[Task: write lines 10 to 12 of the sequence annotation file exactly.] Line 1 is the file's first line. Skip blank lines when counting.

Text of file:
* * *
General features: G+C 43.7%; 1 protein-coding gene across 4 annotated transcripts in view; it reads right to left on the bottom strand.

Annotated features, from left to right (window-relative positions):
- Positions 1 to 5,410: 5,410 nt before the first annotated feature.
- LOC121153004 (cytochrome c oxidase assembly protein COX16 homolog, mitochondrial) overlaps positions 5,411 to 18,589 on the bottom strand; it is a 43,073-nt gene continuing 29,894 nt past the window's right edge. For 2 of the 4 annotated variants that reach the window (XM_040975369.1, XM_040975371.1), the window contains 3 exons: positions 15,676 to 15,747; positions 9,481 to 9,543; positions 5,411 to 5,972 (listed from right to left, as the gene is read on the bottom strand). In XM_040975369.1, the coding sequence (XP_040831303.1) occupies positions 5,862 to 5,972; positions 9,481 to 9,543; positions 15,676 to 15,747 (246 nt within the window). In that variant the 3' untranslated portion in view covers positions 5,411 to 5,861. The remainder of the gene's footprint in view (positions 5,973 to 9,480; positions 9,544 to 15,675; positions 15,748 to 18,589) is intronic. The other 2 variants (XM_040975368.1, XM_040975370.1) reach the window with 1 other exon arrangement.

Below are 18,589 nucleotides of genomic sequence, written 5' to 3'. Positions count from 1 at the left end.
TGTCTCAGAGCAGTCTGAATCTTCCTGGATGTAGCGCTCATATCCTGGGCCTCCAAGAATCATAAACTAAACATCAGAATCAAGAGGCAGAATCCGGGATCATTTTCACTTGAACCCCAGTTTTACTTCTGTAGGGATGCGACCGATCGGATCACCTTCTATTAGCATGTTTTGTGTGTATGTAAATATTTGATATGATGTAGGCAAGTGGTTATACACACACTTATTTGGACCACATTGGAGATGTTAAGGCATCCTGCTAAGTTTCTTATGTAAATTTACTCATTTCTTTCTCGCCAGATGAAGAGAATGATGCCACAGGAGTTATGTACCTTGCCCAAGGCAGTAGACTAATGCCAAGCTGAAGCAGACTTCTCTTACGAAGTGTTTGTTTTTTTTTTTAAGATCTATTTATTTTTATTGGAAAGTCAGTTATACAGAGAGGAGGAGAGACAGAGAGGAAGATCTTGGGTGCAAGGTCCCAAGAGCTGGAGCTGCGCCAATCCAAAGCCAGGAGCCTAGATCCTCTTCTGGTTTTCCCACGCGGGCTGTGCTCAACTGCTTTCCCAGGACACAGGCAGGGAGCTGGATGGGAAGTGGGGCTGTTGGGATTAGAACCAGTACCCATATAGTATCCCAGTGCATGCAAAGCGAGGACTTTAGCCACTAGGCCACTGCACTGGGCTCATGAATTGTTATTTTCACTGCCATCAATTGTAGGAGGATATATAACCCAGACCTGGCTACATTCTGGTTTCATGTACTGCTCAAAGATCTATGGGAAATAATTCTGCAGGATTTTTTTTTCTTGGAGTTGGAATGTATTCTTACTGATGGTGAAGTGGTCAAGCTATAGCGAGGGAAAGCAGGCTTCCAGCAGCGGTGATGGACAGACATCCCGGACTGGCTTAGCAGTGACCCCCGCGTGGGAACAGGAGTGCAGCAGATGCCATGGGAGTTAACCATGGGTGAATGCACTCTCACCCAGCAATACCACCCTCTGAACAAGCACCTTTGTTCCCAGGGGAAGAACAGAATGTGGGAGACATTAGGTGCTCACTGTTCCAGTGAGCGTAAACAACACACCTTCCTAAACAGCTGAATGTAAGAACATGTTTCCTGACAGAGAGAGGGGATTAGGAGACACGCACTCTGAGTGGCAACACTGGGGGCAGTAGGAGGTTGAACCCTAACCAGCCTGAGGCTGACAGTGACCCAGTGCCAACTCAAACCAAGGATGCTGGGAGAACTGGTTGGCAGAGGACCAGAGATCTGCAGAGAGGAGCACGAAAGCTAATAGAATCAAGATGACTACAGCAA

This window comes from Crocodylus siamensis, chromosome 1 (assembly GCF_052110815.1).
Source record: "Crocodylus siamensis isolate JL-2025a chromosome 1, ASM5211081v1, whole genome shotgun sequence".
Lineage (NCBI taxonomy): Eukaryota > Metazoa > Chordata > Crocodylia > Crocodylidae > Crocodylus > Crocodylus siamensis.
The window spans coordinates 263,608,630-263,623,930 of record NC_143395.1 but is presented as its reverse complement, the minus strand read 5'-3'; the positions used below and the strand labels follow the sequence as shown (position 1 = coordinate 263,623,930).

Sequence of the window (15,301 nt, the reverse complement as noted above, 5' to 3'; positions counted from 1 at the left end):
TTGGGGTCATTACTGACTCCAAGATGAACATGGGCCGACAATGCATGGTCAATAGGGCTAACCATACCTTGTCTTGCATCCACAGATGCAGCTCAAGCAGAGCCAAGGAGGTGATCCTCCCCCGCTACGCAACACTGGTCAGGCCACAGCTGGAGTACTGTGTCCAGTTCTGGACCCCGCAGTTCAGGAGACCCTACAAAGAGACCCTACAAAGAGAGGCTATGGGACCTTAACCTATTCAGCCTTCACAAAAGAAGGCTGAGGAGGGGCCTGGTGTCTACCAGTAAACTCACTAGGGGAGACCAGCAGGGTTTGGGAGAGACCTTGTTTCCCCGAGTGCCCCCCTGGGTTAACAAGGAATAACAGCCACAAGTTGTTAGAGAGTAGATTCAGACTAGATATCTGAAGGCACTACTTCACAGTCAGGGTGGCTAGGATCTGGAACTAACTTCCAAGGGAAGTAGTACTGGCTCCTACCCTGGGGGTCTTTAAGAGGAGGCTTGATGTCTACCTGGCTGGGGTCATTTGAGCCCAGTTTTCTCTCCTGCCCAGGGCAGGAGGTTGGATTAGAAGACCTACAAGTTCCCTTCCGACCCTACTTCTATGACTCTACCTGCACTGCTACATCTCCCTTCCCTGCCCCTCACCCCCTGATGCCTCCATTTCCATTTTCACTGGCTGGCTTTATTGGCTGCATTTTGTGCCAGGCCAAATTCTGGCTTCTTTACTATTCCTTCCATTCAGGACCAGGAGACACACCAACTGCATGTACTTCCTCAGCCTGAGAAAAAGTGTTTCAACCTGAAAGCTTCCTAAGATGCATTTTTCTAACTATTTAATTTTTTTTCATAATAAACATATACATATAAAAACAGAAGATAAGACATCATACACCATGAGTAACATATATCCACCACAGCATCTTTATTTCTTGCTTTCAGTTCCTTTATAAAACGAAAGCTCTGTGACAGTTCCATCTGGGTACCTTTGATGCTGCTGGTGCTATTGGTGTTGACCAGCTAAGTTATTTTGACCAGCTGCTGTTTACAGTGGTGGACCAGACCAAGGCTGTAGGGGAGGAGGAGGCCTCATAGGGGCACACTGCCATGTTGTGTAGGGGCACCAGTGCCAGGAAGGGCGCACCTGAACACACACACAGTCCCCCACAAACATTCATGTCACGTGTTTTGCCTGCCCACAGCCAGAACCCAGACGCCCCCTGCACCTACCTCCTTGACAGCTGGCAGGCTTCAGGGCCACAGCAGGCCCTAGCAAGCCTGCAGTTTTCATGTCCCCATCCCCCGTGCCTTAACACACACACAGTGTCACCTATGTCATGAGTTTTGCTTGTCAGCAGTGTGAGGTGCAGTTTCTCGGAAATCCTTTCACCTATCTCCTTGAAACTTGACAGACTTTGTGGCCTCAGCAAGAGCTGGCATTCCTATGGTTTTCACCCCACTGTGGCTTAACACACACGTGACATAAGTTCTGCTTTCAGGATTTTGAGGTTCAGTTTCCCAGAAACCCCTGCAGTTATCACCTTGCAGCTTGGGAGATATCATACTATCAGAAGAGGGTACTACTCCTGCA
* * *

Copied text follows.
The window spans coordinates 263,608,630-263,623,930 of record NC_143395.1 but is presented as its reverse complement, the minus strand read 5'-3'; the positions used below and the strand labels follow the sequence as shown (position 1 = coordinate 263,623,930).

Sequence of the window (15,301 nt, the reverse complement as noted above, 5' to 3'; positions counted from 1 at the left end):
TTGGGGTCATTACTGACTCCAAGATGAACATGGGCCGACAATGCATGGTCAATAGGGCTAACCATACCTTGTCTTGCATCCACAGATGCAGCTCAAGCAGAGCCAAGGAGGTGATCCTCCCCCGCTACGCAACACTGGTCAGGCCACAGCTGGAGTACTGTGTCCAGTTCTGGACCCCGCAGTTCAGGAGACCCTACAAAGAGACCCTACAAAGAGAGGCTATGGGACCTTAACCTATTCAGCCTTCACAAAAGAAGGCTGAGGAGGGGCCTGGTGTCTACCAGTAAACTCACTAGGGGAGACCAGCAGGGTTTGGGAGAGACCTTGTTTCCCCGAGTGCCCCCCTGGGTTAACAAGGAATAACAGCCACAAGTTGTTAGAGAGTAGATTCAGACTAGATATCTGAAGGCACTACTTCACAGTCAGGGTGGCTAGGATCTGGAACTAACTTCCAAGGGAAGTAGTACTGGCTCCTACCCTGGGGGTCTTTAAGAGGAGGCTTGATGTCTACCTGGCTGGGGTCATTTGAGCCCAGTTTTCTCTCCTGCCCAGGGCAGGAGGTTGGATTAGAAGACCTACAAGTTCCCTTCCGACCCTACTTCTATGACTCTACCTGCACTGCTACATCTCCCTTCCCTGCCCCTCACCCCCTGATGCCTCCATTTCCATTTTCACTGGCTGGCTTTATTGGCTGCATTTTGTGCCAGGCCAAATTCTGGCTTCTTTACTATTCCTTCCATTCAGGACCAGGAGACACACCAACTGCATGTACTTCCTCAGCCTGAGAAAAAGTGTTTCAACCTGAAAGCTTCCTAAGATGCATTTTTCTAACTATTTAATTTTTTTTCATAATAAACATATACATATAAAAACAGAAGATAAGACATCATACACCATGAGTAACATATATCCACCACAGCATCTTTATTTCTTGCTTTCAGTTCCTTTATAAAACGAAAGCTCTGTGACAGTTCCATCTGGGTACCTTTGATGCTGCTGGTGCTATTGGTGTTGACCAGCTAAGTTATTTTGACCAGCTGCTGTTTACAGTGGTGGACCAGACCAAGGCTGTAGGGGAGGAGGAGGCCTCATAGGGGCACACTGCCATGTTGTGTAGGGGCACCAGTGCCAGGAAGGGCGCACCTGAACACACACACAGTCCCCCACAAACATTCATGTCACGTGTTTTGCCTGCCCACAGCCAGAACCCAGACGCCCCCTGCACCTACCTCCTTGACAGCTGGCAGGCTTCAGGGCCACAGCAGGCCCTAGCAAGCCTGCAGTTTTCATGTCCCCATCCCCCGTGCCTTAACACACACACAGTGTCACCTATGTCATGAGTTTTGCTTGTCAGCAGTGTGAGGTGCAGTTTCTCGGAAATCCTTTCACCTATCTCCTTGAAACTTGACAGACTTTGTGGCCTCAGCAAGAGCTGGCATTCCTATGGTTTTCACCCCACTGTGGCTTAACACACACGTGACATAAGTTCTGCTTTCAGGATTTTGAGGTTCAGTTTCCCAGAAACCCCTGCAGTTATCACCTTGCAGCTTGGGAGATATCATACTATCAGAAGAGGGTACTACTCCTGCA